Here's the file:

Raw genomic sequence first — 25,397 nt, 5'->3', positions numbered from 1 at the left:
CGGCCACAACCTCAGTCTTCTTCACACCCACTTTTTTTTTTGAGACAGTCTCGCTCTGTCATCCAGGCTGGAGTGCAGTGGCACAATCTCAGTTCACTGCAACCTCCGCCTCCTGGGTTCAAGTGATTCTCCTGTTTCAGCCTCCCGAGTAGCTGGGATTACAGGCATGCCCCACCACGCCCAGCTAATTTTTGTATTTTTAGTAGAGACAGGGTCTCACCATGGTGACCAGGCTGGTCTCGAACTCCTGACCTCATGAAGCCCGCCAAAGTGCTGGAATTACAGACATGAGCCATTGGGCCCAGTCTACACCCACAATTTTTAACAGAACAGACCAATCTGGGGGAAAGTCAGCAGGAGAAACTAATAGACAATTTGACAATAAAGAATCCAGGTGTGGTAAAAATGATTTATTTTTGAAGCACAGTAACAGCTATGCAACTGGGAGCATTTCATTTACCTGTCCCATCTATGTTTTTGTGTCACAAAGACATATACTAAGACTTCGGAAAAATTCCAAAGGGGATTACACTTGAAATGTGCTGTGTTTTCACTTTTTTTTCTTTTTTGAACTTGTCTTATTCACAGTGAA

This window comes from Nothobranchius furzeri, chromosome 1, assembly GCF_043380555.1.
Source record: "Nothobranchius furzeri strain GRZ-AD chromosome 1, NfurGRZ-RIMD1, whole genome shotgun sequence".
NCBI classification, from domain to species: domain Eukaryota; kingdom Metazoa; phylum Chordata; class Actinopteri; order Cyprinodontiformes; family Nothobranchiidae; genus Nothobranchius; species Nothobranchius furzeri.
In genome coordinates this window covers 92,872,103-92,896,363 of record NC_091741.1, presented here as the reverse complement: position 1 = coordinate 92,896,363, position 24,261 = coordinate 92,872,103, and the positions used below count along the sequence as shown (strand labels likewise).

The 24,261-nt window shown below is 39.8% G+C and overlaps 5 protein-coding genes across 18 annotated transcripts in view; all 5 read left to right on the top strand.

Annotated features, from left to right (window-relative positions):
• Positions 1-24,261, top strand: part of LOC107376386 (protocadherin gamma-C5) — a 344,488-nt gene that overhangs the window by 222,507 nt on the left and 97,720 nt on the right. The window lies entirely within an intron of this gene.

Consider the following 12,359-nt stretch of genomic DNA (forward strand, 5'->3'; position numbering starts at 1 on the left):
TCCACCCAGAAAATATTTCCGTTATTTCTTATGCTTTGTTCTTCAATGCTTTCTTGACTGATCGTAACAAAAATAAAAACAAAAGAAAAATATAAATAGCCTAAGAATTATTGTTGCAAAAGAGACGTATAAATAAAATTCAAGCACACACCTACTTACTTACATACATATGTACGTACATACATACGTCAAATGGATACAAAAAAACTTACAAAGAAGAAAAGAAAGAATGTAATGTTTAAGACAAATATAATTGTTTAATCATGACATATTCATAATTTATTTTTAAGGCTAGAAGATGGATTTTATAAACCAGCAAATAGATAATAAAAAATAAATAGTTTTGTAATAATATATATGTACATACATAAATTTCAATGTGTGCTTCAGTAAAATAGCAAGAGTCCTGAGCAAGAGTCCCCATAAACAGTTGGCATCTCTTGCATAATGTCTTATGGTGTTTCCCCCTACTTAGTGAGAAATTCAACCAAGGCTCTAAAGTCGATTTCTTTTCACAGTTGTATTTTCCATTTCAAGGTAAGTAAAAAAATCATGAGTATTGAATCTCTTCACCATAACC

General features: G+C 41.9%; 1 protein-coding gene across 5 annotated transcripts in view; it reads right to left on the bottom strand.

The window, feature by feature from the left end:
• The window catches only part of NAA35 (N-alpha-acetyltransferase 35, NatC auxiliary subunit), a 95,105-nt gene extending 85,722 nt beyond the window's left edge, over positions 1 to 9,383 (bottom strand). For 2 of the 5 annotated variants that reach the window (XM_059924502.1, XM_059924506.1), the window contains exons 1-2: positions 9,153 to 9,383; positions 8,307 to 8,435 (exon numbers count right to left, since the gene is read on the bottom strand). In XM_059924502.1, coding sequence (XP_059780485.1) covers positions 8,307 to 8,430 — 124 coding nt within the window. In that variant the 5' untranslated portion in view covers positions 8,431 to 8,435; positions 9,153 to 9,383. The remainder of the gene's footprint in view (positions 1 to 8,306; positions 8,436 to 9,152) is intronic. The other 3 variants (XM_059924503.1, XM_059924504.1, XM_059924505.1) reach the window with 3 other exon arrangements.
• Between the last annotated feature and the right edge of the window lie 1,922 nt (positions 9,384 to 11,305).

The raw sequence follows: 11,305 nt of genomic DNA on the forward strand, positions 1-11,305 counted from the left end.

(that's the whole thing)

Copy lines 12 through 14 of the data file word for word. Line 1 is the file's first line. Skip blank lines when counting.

General features: G+C 41.9%; 1 protein-coding gene across 5 annotated transcripts in view; it reads right to left on the bottom strand.

The window, feature by feature from the left end:
• The window catches only part of NAA35 (N-alpha-acetyltransferase 35, NatC auxiliary subunit), a 95,105-nt gene extending 85,722 nt beyond the window's left edge, over positions 1 to 9,383 (bottom strand). For 2 of the 5 annotated variants that reach the window (XM_059924502.1, XM_059924506.1), the window contains exons 1-2: positions 9,153 to 9,383; positions 8,307 to 8,435 (exon numbers count right to left, since the gene is read on the bottom strand). In XM_059924502.1, coding sequence (XP_059780485.1) covers positions 8,307 to 8,430 — 124 coding nt within the window. In that variant the 5' untranslated portion in view covers positions 8,431 to 8,435; positions 9,153 to 9,383. The remainder of the gene's footprint in view (positions 1 to 8,306; positions 8,436 to 9,152) is intronic. The other 3 variants (XM_059924503.1, XM_059924504.1, XM_059924505.1) reach the window with 3 other exon arrangements.